TBS 11, Fall-
Winter 2003

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British Satellite Television and the Aftermath of the Iraq War

By Brian McNair

British coverage of the Iraqi conflict since the formal conclusion of hostilities in May has been dominated by three stories: the day-by-day progress (or lack thereof) of events on the ground in Iraq itself, and the role of the UK government in exaggerating or even distorting the case for war. Coverage of these stories has given rise to a third - the ongoing struggle between the government of Tony Blair and the BBC, which has at times overshadowed the substantive questions raised by the war and its aftermath. The British public, and many across the world, have watched in astonishment as the inner circles and hitherto secret practices of both the government and the BBC have been exposed to the full glare of judicial and media scrutiny. The Hutton inquiry, due to deliver its verdict on the suicide of government scientist David Kelly before Christmas, has produced a torrent of damaging documents which have given an unprecedented insight into the workings of the BBC and the government respectively. Neither has emerged unscathed from that scrutiny. Public confidence in both has been damaged.

Reporting the Iraqi conflict was always going to be difficult for the BBC. As I noted in my analysis published in TBS 10 (The Iraq War As Seen In Britain: UK Satellite Coverage), where Sky News and ITN had adopted more colourful, and in some respects more committed, styles of reportage (though still far removed from the blatant gung-ho-isms of Fox News in the USA), as befitted their commercial remits, the BBC's status as national broadcaster of record dictated the maintenance of a studied impartiality. BBC reporters spoke of 'the British this. . .' and 'the British thatů', avoiding emotional identification wherever possible. Setbacks in the war were fully reported, and coverage frequently embraced the worst case scenarios as the fighting progressed. References to Vietnam and getting 'bogged down' were commonplace. Reports of mass looting of Iraqi national treasures from Baghdad's museums were reported without question. The fact that such reports were later contradicted (most of the missing treasures turned out to have been removed for safekeeping by museum officials) strengthened the views of those who argued, during the war and after it, that the BBC had adopted an excessively critical, even cynical, view of the conflict, always believing the worst. As BBC cameras depicted chaos on the streets of Baghdad and other Iraqi cities, critics urged perspective, and greater emphasis on the positive consequences of Saddam's removal. Post-war reconstruction of Germany took many years, even with a Marshall Plan, it was argued. Give Iraq a few months before rushing to the judgement that the whole thing had been a disastrous failure.

To BBC managers, the critics were wilfully misreading their sincere application of the rules of impartiality, which decree that in wars of this type (where national survival is not directly at stake), the public service broadcaster must function as more than a propagandist, and be free to report military failure, even to criticise government where criticism is due. I and other commentators who supported the decision to go to war against Saddam Hussein wrote newspaper pieces defending the BBC's right, indeed its responsibility, to be negative and adversarial, both during and after the combat phase, noting that in all previous post-WWII conflicts the corporation had done precisely that, and been attacked by government as a result. The Tories under Margaret Thatcher accused the BBC of 'subversion' over its coverage of the Falklands conflict. The same government later dubbed the BBC the 'Bolshevik Broadcasting Corporation' and charged it with being a propagandist for Colonel Gadhafi for its unflinching coverage of the US bombing of Tripoli in 1986 during which hundreds of people died. In short, governmental criticism of the BBC in these circumstances is normal, natural, and wholly predictable. At the least it was better that than the almost universal cheerleading which had characterised the US broadcast media, some of whom were even involved in mobilising pro-war demonstrations. Regardless of whether one was for or against the removal of Hussein, an objective journalistic scrutiny of the conduct of the war was, as it remains in the current phase of the conflict, a crucial safeguard against governmental abuse of public trust.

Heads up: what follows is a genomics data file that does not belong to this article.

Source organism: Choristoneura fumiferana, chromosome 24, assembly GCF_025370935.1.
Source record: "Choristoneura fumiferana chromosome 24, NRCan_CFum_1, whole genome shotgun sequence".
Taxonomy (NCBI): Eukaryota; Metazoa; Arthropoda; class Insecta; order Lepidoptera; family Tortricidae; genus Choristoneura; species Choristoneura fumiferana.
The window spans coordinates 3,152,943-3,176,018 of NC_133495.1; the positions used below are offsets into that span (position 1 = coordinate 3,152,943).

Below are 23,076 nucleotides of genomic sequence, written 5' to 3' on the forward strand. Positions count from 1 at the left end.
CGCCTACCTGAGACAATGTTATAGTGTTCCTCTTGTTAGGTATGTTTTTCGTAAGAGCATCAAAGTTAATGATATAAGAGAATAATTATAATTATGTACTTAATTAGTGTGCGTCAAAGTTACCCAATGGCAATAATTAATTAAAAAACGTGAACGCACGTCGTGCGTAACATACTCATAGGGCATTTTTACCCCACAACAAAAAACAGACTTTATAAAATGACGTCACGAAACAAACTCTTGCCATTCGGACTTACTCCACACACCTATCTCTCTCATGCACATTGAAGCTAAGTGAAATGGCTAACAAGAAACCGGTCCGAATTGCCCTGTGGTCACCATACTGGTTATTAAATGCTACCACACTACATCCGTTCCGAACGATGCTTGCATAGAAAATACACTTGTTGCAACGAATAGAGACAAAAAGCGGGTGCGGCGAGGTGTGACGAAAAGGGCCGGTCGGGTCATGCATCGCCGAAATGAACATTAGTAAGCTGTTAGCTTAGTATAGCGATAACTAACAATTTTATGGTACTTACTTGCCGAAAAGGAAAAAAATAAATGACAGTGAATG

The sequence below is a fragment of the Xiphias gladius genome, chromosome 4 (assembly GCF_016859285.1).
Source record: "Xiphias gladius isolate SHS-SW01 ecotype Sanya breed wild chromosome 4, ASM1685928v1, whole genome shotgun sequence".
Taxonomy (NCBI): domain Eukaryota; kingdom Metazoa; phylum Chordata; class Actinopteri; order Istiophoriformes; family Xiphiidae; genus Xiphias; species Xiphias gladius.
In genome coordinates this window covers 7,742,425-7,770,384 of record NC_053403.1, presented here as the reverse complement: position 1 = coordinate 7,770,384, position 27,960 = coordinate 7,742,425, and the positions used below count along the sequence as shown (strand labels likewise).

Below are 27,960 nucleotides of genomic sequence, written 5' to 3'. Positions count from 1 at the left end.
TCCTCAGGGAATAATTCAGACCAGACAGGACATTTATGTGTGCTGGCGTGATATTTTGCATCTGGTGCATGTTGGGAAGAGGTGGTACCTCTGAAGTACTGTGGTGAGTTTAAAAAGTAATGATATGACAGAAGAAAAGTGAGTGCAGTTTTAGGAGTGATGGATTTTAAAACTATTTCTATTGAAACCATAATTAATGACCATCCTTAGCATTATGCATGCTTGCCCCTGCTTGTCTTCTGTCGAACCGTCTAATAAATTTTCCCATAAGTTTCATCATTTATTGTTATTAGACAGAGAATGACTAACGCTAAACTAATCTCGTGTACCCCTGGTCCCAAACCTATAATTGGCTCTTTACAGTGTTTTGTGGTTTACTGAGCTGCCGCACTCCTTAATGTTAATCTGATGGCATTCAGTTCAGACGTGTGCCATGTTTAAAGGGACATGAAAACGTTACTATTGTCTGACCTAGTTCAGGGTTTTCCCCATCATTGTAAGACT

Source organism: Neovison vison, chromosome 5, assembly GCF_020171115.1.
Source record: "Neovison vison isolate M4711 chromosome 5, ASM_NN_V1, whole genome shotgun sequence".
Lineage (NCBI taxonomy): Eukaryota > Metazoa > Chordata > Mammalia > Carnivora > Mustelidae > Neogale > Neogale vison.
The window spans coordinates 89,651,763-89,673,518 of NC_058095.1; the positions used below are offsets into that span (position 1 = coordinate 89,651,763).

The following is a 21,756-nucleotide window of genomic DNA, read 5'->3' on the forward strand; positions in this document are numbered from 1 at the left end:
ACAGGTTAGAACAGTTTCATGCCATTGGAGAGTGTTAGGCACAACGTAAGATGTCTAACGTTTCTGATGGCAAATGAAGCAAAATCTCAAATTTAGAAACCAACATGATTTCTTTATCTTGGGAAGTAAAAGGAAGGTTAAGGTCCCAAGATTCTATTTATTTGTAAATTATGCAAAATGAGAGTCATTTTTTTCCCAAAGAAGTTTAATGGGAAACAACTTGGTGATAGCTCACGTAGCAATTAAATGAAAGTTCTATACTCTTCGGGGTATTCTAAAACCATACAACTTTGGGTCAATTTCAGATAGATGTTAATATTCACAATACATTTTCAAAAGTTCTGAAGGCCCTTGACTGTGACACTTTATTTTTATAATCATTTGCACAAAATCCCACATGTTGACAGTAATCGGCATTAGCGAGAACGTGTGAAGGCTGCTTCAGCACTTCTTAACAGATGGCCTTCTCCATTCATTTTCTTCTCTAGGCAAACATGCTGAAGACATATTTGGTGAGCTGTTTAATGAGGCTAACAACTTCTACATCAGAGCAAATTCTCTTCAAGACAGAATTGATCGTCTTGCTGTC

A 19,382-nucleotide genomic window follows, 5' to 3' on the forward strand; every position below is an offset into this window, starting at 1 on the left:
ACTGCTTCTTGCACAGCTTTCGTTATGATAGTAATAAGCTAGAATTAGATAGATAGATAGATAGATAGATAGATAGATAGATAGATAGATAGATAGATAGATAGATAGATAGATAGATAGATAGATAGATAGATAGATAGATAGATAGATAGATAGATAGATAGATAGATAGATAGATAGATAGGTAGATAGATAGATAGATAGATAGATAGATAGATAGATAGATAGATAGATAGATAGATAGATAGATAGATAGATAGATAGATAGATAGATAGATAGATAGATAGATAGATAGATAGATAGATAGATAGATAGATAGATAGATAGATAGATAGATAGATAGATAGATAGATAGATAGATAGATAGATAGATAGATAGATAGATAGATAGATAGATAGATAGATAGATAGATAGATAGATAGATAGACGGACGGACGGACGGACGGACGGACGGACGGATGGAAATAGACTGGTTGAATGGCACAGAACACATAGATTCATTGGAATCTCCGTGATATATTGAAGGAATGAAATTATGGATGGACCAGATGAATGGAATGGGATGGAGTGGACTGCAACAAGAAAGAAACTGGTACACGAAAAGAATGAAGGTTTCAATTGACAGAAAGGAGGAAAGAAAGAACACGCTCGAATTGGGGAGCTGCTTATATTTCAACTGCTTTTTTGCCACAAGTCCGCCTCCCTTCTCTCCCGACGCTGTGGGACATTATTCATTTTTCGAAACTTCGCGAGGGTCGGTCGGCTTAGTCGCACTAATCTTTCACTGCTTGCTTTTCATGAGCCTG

The BBC, however, left itself open to criticism by its transmission of one radio report, broadcast early in the morning one day in May. Andrew Gilligan's now famous allegation, attributed to a senior intelligence source, that Blair's government, and Alistair Campbell in particular, had 'sexed up' the dossier on Iraq's weapons of mass destruction which formed a key foundation in the case for war, set in motion a chain of events which led to the tragic suicide of the source in question, Dr. David Kelly, and the subsequent Hutton inquiry into the circumstances surrounding the scientist's death. This is not the place to explore the tortuous detail of who said what to whom and when, or why - but the inquiry, with its unprecedented openness, including the posting online not just of the inquiry testimony but personal e-mails, diary entries, and other intimate documents written by the key actors, exposed what can only be described as editorial sloppiness on the part of the BBC over an issue which, as the prime minister was later to testify, was a resignation matter for him. E-mails revealed that reservations about the accuracy and the wording of Gilligan's reports had been noted by BBC editors and management, but not acted on. Instead, when the government's communications director Alistair Campbell angrily rejected the allegation and demanded an apology they defended Gilligan to the hilt, backtracking only when it was too late to avoid the appearance of wrong doing and even cover up.